A Night with the Internet’s Busiest Music Nerd
Another title for this could have been: Brisbane’s Busiest Music Journo Meets the Internet’s Busiest Music Nerd but that’s a bit too long. Anthony Fantano graced an audience in Brisbane last Friday night to give his views towards the ever-changing landscape of music and how the internet affects its trajectory. I’ve been a fan of Fantano ever since he gave Kanye West’s My Beautiful Dark Twisted Fantasy a light to decent six [out of ten]. I like to think I share a similar view towards Tame Impala as well, but that’s neither here nor there. The YouTube star came all the way from America to talk to a crowd of music nerds at QUT Kelvin Grove and I was in awe.
Fantano is known on the interwebs to be a pretty harsh critic to all known walks of music and many people I know scuff whenever Fantano gives a bad score to a beloved artist; Kanye for example. The man has earnt himself some reputable cred in the music industry through YouTube, more specifically the internet, and this is where Fantano begins his mini-lecture. Well, after an appearance from Fantano’s alter ego, Cal Chuchesta, who treated the audience to a tight rap/10.
Though Fantano’s first point revolved around the internet, it was made more explicit as he delved into memes. Yes, memes; the images we all tag our friends in and wish we’d stop getting tagged in simultaneously. Fans of the Needle Drop (Fantano’s YouTube channel) would know that he uses memes throughout his videos, adding cringe-worthy humour that has become a staple of his content. But Fantano wasn’t trying to be funny in his spiel, he made some valid points. For instance, memes have become a part of our internet culture much the same as music. Music travels quicker than it ever has done in its history, thanks to the internet. A song becomes a one hit wonder and is shared on all social media platforms; it’s not just the radio and MTV playing songs anymore. Gangham Style and Rebecca Black’s Friday are examples for this. At the point of writing this, I typed ‘Reb’ into Google to make sure I had the correct spelling and Rebecca Black was the first suggestion in the search. If anything, this emphasizes Fantano’s point. The one hit wonders become a conversation between people, not just those who listen to the radio or watch MTV, not just those who were typically known as musos. The meme is a part of the conversation too. The latest would have to be Hotline Bling. It’s a catchy song, but the music video has cemented itself in meme culture too. Fantano embraces this in his reviews, he even dressed in “meme-chic” as he gave the lecture. Dressed in a purple unicorn shirt, American flag pants, white socks and aviator sunnies; the dude was a fucking meme.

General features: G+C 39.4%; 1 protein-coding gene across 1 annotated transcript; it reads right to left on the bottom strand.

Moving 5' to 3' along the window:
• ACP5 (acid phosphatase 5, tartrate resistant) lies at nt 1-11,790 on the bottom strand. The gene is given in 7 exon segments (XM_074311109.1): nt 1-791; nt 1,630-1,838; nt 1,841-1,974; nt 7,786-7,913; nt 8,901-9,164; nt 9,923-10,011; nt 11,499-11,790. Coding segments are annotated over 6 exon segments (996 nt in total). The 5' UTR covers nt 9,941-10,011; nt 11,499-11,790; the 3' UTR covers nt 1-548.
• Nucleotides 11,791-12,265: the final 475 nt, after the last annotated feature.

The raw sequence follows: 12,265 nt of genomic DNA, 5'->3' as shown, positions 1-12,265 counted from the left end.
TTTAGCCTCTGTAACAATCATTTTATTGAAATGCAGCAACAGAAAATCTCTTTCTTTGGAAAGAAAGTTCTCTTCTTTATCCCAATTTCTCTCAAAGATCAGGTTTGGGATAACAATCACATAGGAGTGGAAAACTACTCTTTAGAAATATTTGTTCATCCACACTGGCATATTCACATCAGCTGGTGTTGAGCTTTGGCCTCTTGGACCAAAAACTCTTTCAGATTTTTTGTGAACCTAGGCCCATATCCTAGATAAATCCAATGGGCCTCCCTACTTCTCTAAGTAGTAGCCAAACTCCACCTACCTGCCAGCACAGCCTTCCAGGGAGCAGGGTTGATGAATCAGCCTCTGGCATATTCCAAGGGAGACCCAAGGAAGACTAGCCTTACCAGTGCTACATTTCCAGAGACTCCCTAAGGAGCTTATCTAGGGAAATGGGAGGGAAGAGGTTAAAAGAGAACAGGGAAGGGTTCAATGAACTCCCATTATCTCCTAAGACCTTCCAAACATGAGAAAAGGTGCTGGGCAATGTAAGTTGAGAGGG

Fantano swiftly transitioned to his next point: indie rock. I’m glad he brought this up in front of a crowd, because it’s a topic that tends to frustrate me. Indie isn’t a sound, if anything it’s a label. Fantano deconstructed indie rock, taking us back to its origins, tracing back to post-punk and new wave. He explained that indie was used to describe the way in which the music was made. It was very DIY and low-budget, the bands were churning out music at little cost. At that time there could have been blues or jazz bands labelled as indie because of the way they went about their production. Fantano later explained that as more and more indie bands were getting airtime on the radio, labels started putting money into these DIY bands. This is sort of the birth of what we know today as indie. Fantano projected an image on the screen of ‘classic indie albums’ consisting of Arcade Fire’s Funeral, Neutral Milk Hotel’s In an Aeroplane Over the Sea and Of Montreal’s Cherry Peal: all of which have a completely different sound. If you were to list the classic punk albums, even blues, they would all have a similar tone or sound. Indie isn’t a sound, it originally was a way of production which has now turned into a label for bands to be lumped into. If you search Spotify’s top indie bands you’ll find the Shins, the Black Keys, Florence and the Machine and the Killers. They don’t all scream indie to me, but whatever Spotify.
To help emphasise Fantano’s first point, he went on to state that the internet helped shape indie into what it is today. Back when we all used Myspace and pretended to know how to use HTML, we would share indie music that we found. Well at least I did. Now we’ve got the likes of Bandcamp and Soundcloud that allows the ‘indie’ DIY bands to record low-budget takes of their songs and upload them to share with the world. All thanks to the internet. But Fantano also went on to say that the internet can hinder how we intake music as we lend more and more towards specific program’s algorithms. For instance Spotify and Apple Music generate a recommended list on what you’ve previously listened to. It’s the program telling you what to listen to, we aren’t actively going out and looking for new music.
Fantano finished the evening with a Q&A with his Brisbane fans before heading out to an after party in the valley. I didn’t quite catch the address for that after party but I’m sure it was a ten out of ten. I don’t know about anyone else, but Fantano is at a height that so many aspire to reach. It was a pleasure to have him in Brisbane, maybe one day an Australian music critic will grace a crowd in the States.